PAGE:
(24:29): You shouldn’t step over there right away. You’re going to fall down the rabbit hole. Do you know what? We don’t really know what the distance is here. Can we fire a tracer bullet? A good way of framing this, it’s like two days. This is often what we do when we don’t know if something’s going to be four weeks or four days, <we’ll call it a spike also>, spike is another word that we’ve used for that, right? Where we just go, do you know what? Dedicate two days to this, see what’s there. Maybe the two days is a loss or it’s never a loss. The two days is just an investment in information. Actually, another example, sometimes I think the examples actually helped clarify this further. We were just looking into what it would take to do billing in other currencies and Anup, one of our programmers who’ve been working on our billing backend that’s called QueenBee, just fired off a trace of bullet. He spent two days looking into this problem. What would it actually take to plug in another way of doing it? And that helped us arrive at it. Do you know what? If we want to do this and we want to do it right, it’s going to take four weeks. Before that, we were like, I don’t know if it’s even doable in a single cycle. I don’t know if it’s going to be two weeks. Now we can make an informed decision about whether to put that pitch onto Betting Table for this cycle.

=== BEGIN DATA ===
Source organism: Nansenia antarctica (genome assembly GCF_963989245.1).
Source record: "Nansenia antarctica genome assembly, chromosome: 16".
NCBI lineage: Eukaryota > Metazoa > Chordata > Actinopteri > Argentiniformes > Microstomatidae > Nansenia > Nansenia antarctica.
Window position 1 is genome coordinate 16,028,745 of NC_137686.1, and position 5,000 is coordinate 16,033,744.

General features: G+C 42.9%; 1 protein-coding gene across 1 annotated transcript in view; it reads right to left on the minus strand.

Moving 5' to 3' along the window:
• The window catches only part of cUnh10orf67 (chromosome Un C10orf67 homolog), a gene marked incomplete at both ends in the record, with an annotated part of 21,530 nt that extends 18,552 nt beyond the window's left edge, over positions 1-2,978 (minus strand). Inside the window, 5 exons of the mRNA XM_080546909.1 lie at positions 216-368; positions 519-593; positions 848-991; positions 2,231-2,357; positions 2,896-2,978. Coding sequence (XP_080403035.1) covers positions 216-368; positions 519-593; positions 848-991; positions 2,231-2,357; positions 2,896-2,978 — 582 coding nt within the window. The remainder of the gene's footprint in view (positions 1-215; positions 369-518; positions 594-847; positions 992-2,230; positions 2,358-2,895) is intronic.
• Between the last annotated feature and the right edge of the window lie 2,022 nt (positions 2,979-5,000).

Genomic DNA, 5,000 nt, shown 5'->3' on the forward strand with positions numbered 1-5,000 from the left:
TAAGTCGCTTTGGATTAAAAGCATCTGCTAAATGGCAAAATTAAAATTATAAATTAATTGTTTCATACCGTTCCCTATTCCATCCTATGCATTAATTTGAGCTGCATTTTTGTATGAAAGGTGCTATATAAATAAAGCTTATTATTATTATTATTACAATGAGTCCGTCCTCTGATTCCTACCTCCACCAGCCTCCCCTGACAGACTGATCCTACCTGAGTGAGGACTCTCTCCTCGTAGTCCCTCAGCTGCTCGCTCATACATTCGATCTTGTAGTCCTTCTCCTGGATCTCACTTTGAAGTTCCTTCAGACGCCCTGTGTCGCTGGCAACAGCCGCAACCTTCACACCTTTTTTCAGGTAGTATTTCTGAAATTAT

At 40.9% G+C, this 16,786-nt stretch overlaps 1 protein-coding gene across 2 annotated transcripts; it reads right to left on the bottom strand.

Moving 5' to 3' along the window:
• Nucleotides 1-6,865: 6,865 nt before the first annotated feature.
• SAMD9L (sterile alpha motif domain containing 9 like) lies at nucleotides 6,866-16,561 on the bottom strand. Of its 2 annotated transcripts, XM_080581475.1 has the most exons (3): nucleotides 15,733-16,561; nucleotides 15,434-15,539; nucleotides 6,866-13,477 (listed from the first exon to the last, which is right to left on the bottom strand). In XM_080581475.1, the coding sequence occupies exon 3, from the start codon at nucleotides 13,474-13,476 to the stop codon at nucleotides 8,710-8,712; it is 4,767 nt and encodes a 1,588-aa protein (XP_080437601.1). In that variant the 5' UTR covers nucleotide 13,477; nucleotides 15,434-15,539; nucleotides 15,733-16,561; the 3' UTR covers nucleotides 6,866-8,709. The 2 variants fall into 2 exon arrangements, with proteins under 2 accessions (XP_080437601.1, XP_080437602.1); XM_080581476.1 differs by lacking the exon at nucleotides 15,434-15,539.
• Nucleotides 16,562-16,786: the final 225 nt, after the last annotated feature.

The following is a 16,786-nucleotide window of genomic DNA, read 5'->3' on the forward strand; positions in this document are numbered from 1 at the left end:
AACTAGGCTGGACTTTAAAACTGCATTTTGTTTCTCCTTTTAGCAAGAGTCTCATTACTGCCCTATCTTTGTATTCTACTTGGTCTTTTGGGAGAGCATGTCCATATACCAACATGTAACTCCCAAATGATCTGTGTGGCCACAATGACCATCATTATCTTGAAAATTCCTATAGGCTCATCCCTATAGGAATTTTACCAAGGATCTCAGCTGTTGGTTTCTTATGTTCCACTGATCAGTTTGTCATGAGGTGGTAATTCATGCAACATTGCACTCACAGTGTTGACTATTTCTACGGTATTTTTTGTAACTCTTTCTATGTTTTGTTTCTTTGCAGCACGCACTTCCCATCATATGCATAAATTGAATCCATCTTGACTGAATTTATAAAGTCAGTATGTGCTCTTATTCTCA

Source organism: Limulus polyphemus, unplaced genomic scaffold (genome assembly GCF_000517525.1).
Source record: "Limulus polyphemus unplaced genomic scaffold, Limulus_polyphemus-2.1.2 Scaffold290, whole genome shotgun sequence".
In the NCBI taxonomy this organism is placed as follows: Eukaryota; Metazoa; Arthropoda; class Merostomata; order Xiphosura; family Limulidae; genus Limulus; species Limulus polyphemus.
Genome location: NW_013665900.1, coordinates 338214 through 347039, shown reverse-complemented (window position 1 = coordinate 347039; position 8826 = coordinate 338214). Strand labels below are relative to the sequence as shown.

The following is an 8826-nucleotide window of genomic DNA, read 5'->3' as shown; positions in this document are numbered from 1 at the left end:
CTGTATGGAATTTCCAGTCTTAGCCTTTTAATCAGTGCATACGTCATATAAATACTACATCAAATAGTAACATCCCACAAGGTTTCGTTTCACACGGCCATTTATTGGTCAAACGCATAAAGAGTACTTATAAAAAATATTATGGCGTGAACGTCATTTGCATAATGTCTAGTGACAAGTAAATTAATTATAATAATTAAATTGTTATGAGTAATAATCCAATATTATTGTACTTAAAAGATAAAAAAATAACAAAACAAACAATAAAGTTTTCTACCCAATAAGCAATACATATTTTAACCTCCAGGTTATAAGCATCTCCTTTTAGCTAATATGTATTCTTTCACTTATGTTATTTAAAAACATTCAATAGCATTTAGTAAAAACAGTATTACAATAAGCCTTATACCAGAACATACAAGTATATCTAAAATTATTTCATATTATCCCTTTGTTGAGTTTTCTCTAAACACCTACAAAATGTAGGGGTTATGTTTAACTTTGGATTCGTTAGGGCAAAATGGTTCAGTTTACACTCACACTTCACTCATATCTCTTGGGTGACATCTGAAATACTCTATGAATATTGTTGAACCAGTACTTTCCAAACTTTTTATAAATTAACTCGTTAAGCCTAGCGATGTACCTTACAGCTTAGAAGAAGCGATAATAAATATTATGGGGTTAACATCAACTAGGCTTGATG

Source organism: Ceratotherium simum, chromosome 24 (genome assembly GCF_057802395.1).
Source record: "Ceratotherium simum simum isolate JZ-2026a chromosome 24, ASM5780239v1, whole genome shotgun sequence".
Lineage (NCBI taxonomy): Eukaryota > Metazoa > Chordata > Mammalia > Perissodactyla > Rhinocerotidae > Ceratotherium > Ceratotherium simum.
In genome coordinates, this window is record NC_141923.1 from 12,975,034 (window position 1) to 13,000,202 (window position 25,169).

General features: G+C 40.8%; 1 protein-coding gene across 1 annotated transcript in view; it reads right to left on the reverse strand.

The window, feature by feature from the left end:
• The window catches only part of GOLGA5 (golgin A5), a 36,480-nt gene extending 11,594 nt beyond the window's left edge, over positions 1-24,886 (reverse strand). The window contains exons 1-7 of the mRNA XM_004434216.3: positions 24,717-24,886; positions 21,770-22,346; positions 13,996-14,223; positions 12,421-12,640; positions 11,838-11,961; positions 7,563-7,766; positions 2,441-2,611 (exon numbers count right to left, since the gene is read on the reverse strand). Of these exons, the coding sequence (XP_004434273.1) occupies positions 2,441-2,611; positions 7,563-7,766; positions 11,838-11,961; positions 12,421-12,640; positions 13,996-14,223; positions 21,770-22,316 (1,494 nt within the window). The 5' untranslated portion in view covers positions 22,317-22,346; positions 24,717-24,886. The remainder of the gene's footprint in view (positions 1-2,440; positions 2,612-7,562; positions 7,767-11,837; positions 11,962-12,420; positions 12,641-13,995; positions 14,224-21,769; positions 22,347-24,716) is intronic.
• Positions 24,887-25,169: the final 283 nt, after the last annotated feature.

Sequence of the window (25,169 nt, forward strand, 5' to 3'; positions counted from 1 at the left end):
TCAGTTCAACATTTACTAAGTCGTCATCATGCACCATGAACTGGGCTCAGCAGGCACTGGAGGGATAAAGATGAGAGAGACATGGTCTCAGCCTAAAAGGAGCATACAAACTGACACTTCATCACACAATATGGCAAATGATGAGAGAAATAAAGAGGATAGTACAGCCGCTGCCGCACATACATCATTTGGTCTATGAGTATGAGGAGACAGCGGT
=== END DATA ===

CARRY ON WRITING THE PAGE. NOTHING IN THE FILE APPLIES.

Kimberly (25:40): Well, David, that is a perfect transition because next week we’re going to be talking about the Betting Table, what happens when all of these pitches are compiled and how things get decided on what we’re actually going to work on. So that will be next week’s episode, so join us for that. I’ll also link in the show notes to ShapeUp we’ve been talking about. You can download a copy of ShapeUp for free at 37signals.com/books. You can also find a link to purchase the book there if you’re more of the type that likes to flip the pages. If you’re a small team, last plug, we mentioned it last week, competing against bigger teams and you’re scrappy, you’re an underdog, and we want to hear from you. If you’ll go to our LinkedIn post, comment with a picture of your team and your underdog story. We’ll be selecting one of you to join us on a future episode of Rework. Rework is a production 37signals, so you can find show notes and transcripts on our website at 37 signals.com/podcast. Full video episodes are also available on YouTube and Twitter, oh X, on YouTube and X, and if you have a specific question for Jason or David about ShapeUp, leave us a voicemail at 708-628-7850 and we just might answer it on an upcoming show.